Stephen Hawking and other Scientists: Don’t Vote for Trump
Trump has made his feelings about climate change and environmental protection alarmingly clear. He’s said weather “goes up and it goes down” and warned that unlike him, Democratic nominee Hillary Clinton wants to “shut down the mines.”. Trump’s senior economic adviser, Stephen Moore, said that lifting all restrctions on mining, fracking and drilling is among the ways the GOP candidate plans to pay for his costly proposals.
Although Tuesday’s letter doesn’t mention Trump by name, it is a clear attempt to steer Americans away from casting votes in his favor come November.
Science on Global Warming
“Human-caused climate change is not a belief, a hoax, or a conspiracy. It is a physical reality,” the scientists write. “During the Presidential primary campaign, claims were made that the Earth is not warming, or that warming is due to purely natural causes outside of human control. Such claims are inconsistent with reality.”
Famed astrophysicist Neil deGrasse Tyson didn’t sign the letter, but endorsed it in a statement Tuesday to Mashable.
“For lawmakers to not heed the advice of esteemed scientists on matters of science, in this the 21st century, signals the beginning of the end of an informed democracy,” Tyson told the publication.
Editor’s note: Donald Trump regularly incites political violence and is a serial liar, rampant xenophobe, racist, misogynist and birther who has repeatedly pledged to ban all Muslims — 1.6 billion members of an entire religion — from entering the U.S.
Hundreds of the world’s leading scientists, including famed physicist Stephen Hawking, warn in an open letter Tuesday that a Donald Trump win in November would prove disastrous to global efforts against climate change.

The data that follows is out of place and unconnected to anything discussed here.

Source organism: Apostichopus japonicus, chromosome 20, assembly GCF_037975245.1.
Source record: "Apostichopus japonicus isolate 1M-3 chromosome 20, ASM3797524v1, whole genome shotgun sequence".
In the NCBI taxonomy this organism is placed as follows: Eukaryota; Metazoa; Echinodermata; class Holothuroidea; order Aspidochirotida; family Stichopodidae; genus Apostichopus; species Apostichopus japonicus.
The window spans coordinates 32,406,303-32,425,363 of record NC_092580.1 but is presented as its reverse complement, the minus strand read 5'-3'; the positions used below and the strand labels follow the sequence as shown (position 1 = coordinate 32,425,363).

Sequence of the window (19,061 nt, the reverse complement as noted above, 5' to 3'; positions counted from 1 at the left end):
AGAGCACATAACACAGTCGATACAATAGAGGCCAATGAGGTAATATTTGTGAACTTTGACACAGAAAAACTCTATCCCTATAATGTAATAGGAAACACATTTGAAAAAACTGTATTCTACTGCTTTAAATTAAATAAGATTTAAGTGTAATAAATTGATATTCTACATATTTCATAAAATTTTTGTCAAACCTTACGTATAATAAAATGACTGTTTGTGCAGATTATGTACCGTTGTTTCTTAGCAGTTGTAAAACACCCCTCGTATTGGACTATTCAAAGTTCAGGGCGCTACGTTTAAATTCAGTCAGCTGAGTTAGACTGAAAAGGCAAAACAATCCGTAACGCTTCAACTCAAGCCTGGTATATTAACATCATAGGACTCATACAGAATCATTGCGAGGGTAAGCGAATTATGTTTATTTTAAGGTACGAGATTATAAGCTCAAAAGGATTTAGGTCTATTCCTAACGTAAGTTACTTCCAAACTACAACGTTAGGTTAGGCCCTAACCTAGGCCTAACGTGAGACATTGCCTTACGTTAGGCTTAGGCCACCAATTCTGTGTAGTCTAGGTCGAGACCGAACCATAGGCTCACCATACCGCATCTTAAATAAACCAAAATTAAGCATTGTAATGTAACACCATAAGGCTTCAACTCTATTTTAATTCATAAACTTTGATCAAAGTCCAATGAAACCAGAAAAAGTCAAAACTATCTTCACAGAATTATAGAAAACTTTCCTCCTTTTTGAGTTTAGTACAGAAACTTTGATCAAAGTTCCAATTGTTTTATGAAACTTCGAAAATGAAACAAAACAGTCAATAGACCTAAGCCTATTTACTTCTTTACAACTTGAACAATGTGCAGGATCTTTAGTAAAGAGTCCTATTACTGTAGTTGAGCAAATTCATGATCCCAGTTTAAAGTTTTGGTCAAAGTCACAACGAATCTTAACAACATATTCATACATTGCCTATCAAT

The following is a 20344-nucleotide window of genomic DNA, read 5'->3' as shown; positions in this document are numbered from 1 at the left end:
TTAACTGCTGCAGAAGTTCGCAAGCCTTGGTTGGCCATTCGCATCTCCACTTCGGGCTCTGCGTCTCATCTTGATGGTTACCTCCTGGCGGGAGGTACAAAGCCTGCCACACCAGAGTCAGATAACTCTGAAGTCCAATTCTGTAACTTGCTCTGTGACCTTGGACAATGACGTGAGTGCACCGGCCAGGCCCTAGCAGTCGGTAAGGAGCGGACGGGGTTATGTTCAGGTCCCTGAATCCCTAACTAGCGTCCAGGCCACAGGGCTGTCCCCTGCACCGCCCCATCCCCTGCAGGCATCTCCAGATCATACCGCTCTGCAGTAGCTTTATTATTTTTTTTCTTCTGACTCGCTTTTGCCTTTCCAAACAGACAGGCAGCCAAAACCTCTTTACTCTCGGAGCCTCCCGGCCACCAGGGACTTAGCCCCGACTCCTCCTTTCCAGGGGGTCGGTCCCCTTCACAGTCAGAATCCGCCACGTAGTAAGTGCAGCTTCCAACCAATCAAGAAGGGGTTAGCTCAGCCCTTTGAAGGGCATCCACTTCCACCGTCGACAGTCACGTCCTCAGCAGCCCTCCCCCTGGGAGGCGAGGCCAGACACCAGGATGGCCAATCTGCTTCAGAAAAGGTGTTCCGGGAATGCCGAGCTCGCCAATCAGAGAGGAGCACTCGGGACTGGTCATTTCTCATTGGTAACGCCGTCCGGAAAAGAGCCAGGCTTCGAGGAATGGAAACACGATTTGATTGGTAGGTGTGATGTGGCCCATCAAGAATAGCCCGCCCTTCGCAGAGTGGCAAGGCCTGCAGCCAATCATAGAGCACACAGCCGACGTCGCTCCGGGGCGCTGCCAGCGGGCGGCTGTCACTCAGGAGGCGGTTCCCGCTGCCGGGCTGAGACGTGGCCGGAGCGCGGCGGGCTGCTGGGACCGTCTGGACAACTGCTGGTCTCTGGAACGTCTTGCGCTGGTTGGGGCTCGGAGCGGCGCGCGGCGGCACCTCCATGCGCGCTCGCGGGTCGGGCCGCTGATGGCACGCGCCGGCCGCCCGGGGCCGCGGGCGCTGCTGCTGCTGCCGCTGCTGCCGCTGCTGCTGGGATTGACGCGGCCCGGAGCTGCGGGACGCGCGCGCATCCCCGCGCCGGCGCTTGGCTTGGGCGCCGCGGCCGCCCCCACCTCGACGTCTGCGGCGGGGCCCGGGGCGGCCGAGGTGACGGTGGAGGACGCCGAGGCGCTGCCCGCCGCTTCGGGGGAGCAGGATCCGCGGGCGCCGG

The Republican presidential nominee, who once claimed global warming is a hoax “created by and for the Chinese “ vowed in May that he would “cancel”the historic Paris climate agreement
Opting out of that pact, write the 375 members of the U.S. National Academy of Sciences, including 30 Nobel Prize winners, would have “severe and long-lasting” consequences, both for the planet and for the United States’ credibility.
“A ‘Parexit,’” the letter states, “would send a clear signal to the rest of the world: ‘The United States does not care about the global problem of human-caused climate change. You are on your own.”
The U.S. and China ― the world’s two largest emitters of greenhouse gases ― officially ratified the Paris agreement earlier this month, a major step toward having the deal take effect this year. More than 170 nations signed the Paris agreement in April, committing to fight climate change by cutting carbon emissions.
“The United States can and must be a major player in developing innovative solutions to the problem of reducing emissions of greenhouse gases,” the letter says. “Nations that find innovative ways of decarbonizing energy systems and sequestering CO2 will be the economic leaders of the 21st century. Walking away from Paris makes it less likely that the U.S. will have a global leadership role, politically, economically, or morally. We cannot afford to cross that tipping point.”
Also among the signees is former Harvard biology professor E.O. Wilson, commonly known as the “father of biodiversity,” who earlier this month told The Huffington Post that his “main worry right now is that the Republican candidate might win the election.”